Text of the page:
It is true both processes produce communism in the end, but they follow two distinct paths. Luxemburg called these two paths, “socialism or barbarism”. Both arrive at communism, but the latter one is pretty rough on us getting there.
And this is the point: Marxists deny neoliberalism is the political expression of a process that ends in communism. They don’t believe capitalism — of itself and with no other forces involved — directly results in communism. For Marxists, communism requires a period of proletarian rule and cannot be achieved without a period of proletarian rule, but this was never Marx’s argument and has no relation to Marx’s argument.
Proletarian political rule is a contingent event as Luxemburg put it; not a necessity. It is the outcome of a proletarian class that had acquired some definite level of political consciousness. Nothing said the proletarians would reached this level of political consciousness and (frankly) everything pointed to it being an unlikely event.
Between 1914 and 1945, the proletariat slaughtered 100 million workers and almost completely exterminated several peoples. It seriously tried to level Europe and Asia following its own bourgeoisis into wars of redivision. These proletarians did not act like proletarians at all, but like Americans, Germans, Frenchmen, Englishmen.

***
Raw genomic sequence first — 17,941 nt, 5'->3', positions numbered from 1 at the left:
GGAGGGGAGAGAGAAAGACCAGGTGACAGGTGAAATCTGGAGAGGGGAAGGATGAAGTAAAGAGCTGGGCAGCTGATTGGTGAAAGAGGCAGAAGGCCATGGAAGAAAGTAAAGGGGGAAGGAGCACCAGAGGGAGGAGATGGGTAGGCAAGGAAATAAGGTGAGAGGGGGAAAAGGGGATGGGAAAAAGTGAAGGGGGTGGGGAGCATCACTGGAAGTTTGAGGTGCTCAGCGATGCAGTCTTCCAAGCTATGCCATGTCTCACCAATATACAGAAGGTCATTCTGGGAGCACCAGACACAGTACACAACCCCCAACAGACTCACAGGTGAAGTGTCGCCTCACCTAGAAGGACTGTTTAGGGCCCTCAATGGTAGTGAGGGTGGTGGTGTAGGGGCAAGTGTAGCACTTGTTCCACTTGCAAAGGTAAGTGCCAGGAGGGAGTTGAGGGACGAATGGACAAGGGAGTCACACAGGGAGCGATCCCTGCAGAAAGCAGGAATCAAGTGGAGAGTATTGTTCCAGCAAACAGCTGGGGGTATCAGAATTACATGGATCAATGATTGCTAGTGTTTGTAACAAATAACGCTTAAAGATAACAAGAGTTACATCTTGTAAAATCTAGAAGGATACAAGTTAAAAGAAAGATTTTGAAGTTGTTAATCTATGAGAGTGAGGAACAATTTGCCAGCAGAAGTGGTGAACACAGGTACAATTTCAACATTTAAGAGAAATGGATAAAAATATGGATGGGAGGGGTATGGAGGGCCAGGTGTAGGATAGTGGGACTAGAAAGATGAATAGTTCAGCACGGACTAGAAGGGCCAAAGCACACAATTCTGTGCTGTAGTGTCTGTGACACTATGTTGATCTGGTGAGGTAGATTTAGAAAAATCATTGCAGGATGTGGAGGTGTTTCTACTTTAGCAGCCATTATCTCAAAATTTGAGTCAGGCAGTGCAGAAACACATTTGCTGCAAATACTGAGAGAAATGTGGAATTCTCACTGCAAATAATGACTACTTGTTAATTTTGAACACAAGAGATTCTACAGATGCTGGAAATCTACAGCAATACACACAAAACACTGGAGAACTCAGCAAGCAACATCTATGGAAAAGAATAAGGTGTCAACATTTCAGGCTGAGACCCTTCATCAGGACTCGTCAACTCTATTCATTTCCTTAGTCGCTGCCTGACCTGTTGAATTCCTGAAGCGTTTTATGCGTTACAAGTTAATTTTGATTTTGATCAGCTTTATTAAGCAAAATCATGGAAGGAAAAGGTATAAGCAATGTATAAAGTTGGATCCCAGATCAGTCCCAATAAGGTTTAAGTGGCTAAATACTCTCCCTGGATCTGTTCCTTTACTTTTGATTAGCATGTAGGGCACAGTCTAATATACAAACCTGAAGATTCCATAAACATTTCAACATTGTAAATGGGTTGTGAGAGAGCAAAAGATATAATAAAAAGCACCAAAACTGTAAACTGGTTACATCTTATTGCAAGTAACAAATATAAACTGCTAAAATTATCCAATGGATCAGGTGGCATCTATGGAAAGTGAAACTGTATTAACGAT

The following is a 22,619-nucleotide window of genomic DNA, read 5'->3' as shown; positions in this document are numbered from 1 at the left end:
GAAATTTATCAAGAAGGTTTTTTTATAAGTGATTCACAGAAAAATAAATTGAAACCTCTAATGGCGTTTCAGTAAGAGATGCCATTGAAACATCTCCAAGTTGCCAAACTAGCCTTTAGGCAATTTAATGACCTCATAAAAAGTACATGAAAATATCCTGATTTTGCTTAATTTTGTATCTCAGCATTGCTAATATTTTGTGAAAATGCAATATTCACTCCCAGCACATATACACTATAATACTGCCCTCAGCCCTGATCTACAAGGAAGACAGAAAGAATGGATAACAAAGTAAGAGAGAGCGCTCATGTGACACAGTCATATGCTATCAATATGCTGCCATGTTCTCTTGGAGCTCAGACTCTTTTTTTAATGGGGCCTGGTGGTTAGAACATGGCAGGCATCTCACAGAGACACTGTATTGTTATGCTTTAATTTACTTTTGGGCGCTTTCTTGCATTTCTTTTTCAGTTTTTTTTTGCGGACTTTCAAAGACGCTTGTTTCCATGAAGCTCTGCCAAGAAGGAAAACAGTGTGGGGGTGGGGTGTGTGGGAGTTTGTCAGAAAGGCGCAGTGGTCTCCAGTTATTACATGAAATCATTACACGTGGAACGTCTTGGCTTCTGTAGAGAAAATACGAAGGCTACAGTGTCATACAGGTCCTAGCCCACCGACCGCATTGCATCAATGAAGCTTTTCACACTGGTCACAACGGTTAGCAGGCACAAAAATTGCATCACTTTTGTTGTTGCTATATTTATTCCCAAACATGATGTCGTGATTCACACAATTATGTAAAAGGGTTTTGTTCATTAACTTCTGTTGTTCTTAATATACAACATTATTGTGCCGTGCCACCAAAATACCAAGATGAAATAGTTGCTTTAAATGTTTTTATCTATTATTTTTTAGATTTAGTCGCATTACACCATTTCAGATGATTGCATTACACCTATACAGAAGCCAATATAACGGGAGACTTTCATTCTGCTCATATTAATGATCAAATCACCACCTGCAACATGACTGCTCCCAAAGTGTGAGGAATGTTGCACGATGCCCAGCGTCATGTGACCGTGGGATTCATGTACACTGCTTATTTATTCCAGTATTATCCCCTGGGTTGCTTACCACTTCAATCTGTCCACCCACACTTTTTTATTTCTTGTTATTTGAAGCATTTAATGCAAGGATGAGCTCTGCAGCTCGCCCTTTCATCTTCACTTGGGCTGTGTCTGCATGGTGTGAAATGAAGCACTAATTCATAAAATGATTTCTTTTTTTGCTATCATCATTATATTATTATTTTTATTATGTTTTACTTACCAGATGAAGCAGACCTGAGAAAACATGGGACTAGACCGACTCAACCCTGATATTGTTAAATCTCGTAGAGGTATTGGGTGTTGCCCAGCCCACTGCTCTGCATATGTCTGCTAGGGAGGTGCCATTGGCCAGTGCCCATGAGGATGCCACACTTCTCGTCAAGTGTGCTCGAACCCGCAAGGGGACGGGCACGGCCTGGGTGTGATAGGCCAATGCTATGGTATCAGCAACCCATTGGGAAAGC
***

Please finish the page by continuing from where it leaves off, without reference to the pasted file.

This bizarre behavior of the class can’t be blamed on social democrats, or the labor aristocracy, or opportunism, or any other such nonsense; this was the behavior of the class itself. Social democrats and labor leaders and opportunism were simply political expressions of the class’s own consciousness, not its cause. The class suffers a serious “defect” that it does not see itself as a class. It exists split up and at odds with itself in an environment of universal hostility and competition.
As Marx and Engels explained: Labor can only exist on the basis of this fragmentation. Overcoming this actual and real fragmentation requires some definite level of a political consciousness.
In any case, whether this consciousness was acquired is a matter of contingency, and is not directly given in the mode of production itself. We can always aim for the slogan, “Workers have no country”, but this does not in any way necessarily mean this ideal is realized on the battlefield.
The trajectory of capitalism is toward communism
I went off on this tangent to establish one fact: What Marx and Engels called communism — the real movement of society — was not this political contingency. Like all contingencies it might happen or it might not happen, but Marx and Engels saw communism as a historical necessity not a contingency. If the working class acquired a sufficient level of political consciousness and if it successfully seized power, Marx and Engels argued it could accelerate the development of the productive forces and emancipate itself from class society..
That is a lot of ifs.
But even if the working class never got it together, communism was still the direct result of the historical trajectory of capitalism itself. The working class could accelerate it and the capitalists could retard it, but nothing in society could prevent it.